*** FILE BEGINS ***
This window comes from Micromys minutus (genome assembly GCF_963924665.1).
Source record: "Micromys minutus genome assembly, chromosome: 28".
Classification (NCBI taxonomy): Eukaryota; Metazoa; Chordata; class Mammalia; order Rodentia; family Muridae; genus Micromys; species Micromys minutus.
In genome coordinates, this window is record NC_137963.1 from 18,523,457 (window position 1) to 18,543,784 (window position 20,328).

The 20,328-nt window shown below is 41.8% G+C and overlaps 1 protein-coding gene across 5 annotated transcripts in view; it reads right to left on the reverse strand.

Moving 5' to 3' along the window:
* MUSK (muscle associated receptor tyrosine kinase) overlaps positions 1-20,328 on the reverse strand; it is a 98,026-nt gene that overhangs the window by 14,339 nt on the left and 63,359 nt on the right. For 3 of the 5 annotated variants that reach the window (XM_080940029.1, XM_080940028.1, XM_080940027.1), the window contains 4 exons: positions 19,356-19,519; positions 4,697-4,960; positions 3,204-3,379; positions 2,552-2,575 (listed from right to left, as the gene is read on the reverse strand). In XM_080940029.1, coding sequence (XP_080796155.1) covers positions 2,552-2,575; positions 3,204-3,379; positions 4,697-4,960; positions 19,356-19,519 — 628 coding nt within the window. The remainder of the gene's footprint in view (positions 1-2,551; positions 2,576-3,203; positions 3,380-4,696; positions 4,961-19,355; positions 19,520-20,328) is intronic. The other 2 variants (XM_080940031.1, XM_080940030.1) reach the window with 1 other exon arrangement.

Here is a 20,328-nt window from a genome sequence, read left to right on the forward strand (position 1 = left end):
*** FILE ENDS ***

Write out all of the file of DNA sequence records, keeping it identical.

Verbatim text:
This window comes from Micromys minutus (genome assembly GCF_963924665.1).
Source record: "Micromys minutus genome assembly, chromosome: 28".
Classification (NCBI taxonomy): Eukaryota; Metazoa; Chordata; class Mammalia; order Rodentia; family Muridae; genus Micromys; species Micromys minutus.
In genome coordinates, this window is record NC_137963.1 from 18,523,457 (window position 1) to 18,543,784 (window position 20,328).

The 20,328-nt window shown below is 41.8% G+C and overlaps 1 protein-coding gene across 5 annotated transcripts in view; it reads right to left on the reverse strand.

Moving 5' to 3' along the window:
* MUSK (muscle associated receptor tyrosine kinase) overlaps positions 1-20,328 on the reverse strand; it is a 98,026-nt gene that overhangs the window by 14,339 nt on the left and 63,359 nt on the right. For 3 of the 5 annotated variants that reach the window (XM_080940029.1, XM_080940028.1, XM_080940027.1), the window contains 4 exons: positions 19,356-19,519; positions 4,697-4,960; positions 3,204-3,379; positions 2,552-2,575 (listed from right to left, as the gene is read on the reverse strand). In XM_080940029.1, coding sequence (XP_080796155.1) covers positions 2,552-2,575; positions 3,204-3,379; positions 4,697-4,960; positions 19,356-19,519 — 628 coding nt within the window. The remainder of the gene's footprint in view (positions 1-2,551; positions 2,576-3,203; positions 3,380-4,696; positions 4,961-19,355; positions 19,520-20,328) is intronic. The other 2 variants (XM_080940031.1, XM_080940030.1) reach the window with 1 other exon arrangement.

Here is a 20,328-nt window from a genome sequence, read left to right on the forward strand (position 1 = left end):